14 August, 2017
What Are Respiratory Epithelial Cells?
The respiratory epithelium is the lining of the airway, extending from the nasal cavity through the branching respiratory tree to the terminal air sacs of the lungs. Together, the respiratory epithelium serves as a leak-proof barrier that transports, filters and conditions the air we breathe. Different types of respiratory epithelial cells line the airways, each uniquely suited to its location and function.
Stratified Squamous Epithelial Cells
The respiratory epithelium is dominated by stratified squamous epithelial cells. The epithelium is several layers thick, offering a fortified barrier of protection. Squamous cells are cuboidal at the base of the epithelium and become rounded and flattened as they reach the surface. This type of epithelium is well suited to withstand abrasion and the harsh conditions of the nasal passages and the throat.
Ciliated Columnar and Cuboidal Epithelial Cells
Moving down the airway into the trachea and the large branches of the airways of the lungs (the bronchi), the respiratory epithelium is predominantly comprised of ciliated columnar epithelial cells. These tall slender cells are anchored on the base of the epithelium, which is one layer thick. As the airways branch and get smaller, the respiratory epithelial cells get shorter. Thus, as the air sacs of the lungs are approached, the respiratory epithelium is formed primarily of cuboidal epithelial cells.
The surfaces of most columnar and cuboidal respiratory epithelial cells are covered with short, hair-like appendages called cilia. Remarkably, the cilia on all respiratory epithelial cells beat in coordinated rhythmic waves toward the outside. Ciliary waves keep the airways clean by sweeping captured dust, particles and chemicals up and out of the respiratory tract.
Seromucous Glands and Goblet Cells
The epithelium of the upper airway and all but the terminal branches of the airways in the lungs are interspersed with seromucous glands and goblet cells. These cells manufacture and release mucin, a slippery protein-rich substance that coats the epithelial surface. Mucin protects the respiratory epithelium from drying, adds moisture to inhaled air, and captures particles and chemicals, which are then swept out by ciliary waves.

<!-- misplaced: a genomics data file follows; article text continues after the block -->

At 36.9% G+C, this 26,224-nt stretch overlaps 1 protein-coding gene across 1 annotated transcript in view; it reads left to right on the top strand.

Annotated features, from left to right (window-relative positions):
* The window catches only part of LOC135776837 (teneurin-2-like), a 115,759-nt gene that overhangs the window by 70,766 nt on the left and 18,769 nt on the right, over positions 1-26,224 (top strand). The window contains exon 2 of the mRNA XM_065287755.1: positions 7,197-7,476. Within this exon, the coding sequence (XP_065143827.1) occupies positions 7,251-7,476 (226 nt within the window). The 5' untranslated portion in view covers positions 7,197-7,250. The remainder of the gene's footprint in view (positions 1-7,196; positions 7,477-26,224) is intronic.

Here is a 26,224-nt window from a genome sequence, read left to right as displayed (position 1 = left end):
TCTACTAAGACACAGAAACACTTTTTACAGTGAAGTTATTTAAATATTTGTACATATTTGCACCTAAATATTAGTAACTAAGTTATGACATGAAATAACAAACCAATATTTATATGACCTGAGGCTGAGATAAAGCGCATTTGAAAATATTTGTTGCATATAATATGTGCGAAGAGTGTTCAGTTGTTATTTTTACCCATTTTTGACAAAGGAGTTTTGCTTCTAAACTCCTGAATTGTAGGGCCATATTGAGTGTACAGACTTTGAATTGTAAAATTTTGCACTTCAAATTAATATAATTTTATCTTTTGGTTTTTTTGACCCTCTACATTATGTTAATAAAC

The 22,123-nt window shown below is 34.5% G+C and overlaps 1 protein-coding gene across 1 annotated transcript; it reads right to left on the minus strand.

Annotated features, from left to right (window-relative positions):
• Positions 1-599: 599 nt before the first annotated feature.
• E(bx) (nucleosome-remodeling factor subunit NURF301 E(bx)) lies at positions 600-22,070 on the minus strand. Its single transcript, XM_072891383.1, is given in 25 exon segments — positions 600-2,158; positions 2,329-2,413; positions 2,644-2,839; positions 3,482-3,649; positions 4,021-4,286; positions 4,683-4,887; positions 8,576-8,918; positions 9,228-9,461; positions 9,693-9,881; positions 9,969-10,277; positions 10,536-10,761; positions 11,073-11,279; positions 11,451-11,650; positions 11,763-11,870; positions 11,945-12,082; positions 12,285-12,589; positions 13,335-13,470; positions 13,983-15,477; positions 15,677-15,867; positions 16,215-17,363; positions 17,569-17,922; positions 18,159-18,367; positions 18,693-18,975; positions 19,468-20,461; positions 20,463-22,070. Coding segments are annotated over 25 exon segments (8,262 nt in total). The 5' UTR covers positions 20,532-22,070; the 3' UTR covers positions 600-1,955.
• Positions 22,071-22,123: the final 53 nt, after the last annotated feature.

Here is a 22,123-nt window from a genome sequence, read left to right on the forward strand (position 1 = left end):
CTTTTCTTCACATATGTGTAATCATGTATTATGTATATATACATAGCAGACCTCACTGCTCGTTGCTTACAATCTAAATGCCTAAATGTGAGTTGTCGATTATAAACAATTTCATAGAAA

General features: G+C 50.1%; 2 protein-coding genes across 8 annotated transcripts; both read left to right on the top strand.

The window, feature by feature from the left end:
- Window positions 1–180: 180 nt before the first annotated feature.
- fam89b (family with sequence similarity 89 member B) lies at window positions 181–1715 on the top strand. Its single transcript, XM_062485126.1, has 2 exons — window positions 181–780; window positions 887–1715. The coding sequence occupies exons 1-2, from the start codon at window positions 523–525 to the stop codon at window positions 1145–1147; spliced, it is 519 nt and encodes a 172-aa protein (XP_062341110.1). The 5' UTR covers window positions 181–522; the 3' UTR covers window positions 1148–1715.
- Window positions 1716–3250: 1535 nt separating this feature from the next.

The airways end with structures called pulmonary alveoli or air sacs. This is where the work of the lungs—delivering oxygen to the bloodstream and releasing carbon dioxide—takes place. The respiratory epithelium in the alveoli consists of type I and type II alveolar cells. Type I alveolar cells are extremely thin, flat cells that conduct the exchange of gases occurring with every breath. Type II alveolar cells produce and secrete surfactant, which coats the surface of the alveoli. Surfactant allows the alveoli to expand without bursting during inhalation and keeps the walls of the alveoli from sticking together during exhalation.
Damage and Renewal of the Respiratory Epithelium
The cells of the respiratory epithelium are regularly replaced with new cells. These cells can be damaged by pollutants including cigarette smoke and ozone. Repetitive damage to the respiratory epithelium is a major contributing factor to the development of lung cancer.
- “New England Journal of Medicine”; Experimental Effect of Cigarette Smoke on Human Respiratory Cilia; John J. Ballenger, M.D.; 1960
- “Environmental Health Perspectives”; Daniel F. Church, Ph.D., William A. Pryor, Ph.D.; December 1985
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